There are times when a band hits a point in their career where everything is just right, where they make that quantum leap forward that they’ve been threatening to make for years. Such are the vagaries of music fandom that point isn’t recognised by all their fans immediately and there are inevitably those that feel betrayed when their favourite band embraces a new sound and enjoys a whole new level of success that they could previously only have dreamed of.
Good News For People Who Love Bad News was that point in Modest Mouse’s career and it’s an album that left some of their long-time fans cold for no other reason than it was an absurdly brilliant and accessible pop-rock album a world away from the lengthy epics that had preceded it. “But its less than fifty minutes long!” the unbelievers wailed. That much was certainly true, but it’s much harder to argue that it isn’t all the better for it. “They’ve sold out for radio play!” was another unfair accusation. While the fat and excess had certainly been trimmed from Modest Mouse, in doing so they had discovered the art of self-control and delivered an album that was a refreshing blend of alt-rock intelligence and pop-rock tunes.
Perhaps more than any other in my collection Good News For People Who Love Bad News has long been my album of choice if I am in desperate need of a musical pick-me-up, as regardless of the underlying threatening feeling that lurks in a sinister manner around its lyrics and subject matter, it somehow still makes me feel a hell of a lot better about my lot in life. Songs like “The World At Large”, “Bury Me With It”, “The View” and “Ocean Breathes Salty” make me feel positive and put a gigantic sodding spring in my step, and I have no idea why, but I’m bloody glad that they do. Best of all though is the single “Float On”, which latched itself into the deeper recesses of my subconscious from the very first time that I heard it and still refuses to let go over a decade later. Scanning the lyrics of the album for the first time you may find my buzzing reaction almost impossible to believe, but these clever, if occasionally bleak lyrics, are married to such great tunes that I for one can’t help grinning like an idiot through the majority of this album. Even it’s salute lifestyle excesses – The Flaming Lips assisted “The Good Times Are Killing Me” – is a celebration of everything that’s bad for you.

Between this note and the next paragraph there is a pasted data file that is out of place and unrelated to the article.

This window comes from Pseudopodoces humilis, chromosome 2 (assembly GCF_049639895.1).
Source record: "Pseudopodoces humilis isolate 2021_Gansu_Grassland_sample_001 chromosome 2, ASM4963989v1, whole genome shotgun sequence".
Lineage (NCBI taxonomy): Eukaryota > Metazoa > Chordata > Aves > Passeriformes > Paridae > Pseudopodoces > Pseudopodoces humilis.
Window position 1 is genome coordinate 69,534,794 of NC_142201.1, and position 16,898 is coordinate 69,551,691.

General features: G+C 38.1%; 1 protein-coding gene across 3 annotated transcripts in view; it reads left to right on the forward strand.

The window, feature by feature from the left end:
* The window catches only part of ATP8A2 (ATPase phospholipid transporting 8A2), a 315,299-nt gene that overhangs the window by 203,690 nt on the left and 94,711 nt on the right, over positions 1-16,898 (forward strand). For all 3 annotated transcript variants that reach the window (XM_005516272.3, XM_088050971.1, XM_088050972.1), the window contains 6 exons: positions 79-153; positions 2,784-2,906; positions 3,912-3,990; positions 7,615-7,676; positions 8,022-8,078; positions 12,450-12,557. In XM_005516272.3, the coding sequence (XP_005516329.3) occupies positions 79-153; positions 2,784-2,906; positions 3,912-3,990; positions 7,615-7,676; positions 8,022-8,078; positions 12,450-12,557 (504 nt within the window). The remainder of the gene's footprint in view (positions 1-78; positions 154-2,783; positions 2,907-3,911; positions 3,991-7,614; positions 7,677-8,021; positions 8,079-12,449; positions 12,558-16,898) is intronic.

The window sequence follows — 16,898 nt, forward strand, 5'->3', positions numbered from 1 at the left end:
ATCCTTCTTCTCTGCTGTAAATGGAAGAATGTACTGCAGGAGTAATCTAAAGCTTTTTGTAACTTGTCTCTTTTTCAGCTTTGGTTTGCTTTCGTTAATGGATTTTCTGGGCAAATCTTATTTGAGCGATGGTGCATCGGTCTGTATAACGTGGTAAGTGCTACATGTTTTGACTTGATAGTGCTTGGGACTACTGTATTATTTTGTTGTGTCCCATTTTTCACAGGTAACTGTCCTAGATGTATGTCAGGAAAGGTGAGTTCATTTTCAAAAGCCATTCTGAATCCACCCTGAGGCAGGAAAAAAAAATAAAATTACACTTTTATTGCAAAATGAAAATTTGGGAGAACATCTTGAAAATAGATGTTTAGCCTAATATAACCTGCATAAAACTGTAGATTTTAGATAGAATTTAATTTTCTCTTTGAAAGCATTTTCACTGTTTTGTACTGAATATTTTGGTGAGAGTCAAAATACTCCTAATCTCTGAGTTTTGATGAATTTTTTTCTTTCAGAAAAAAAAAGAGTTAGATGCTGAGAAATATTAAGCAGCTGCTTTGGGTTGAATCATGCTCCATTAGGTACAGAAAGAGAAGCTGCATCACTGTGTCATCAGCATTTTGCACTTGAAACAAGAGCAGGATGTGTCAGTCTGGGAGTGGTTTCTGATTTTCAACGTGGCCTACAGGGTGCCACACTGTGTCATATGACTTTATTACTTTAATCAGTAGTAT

I can sympathise as to why why long term fans of Modest Mouse had such a violent reaction to this album, after all it’s a world away from the drawn-out alt-rock of The Lonesome Crowded West, and it’s certainly a far sleeker beast than the fan-favourite The Moon & Antarctica. While they have reverted back to their old ways since, Good News For People Who Love Bad News was the album where Modest Mouse briefly shook off the expectations of their fanbase and made a concerted bid for airplay and sales, and you know something? It’s all the better for it.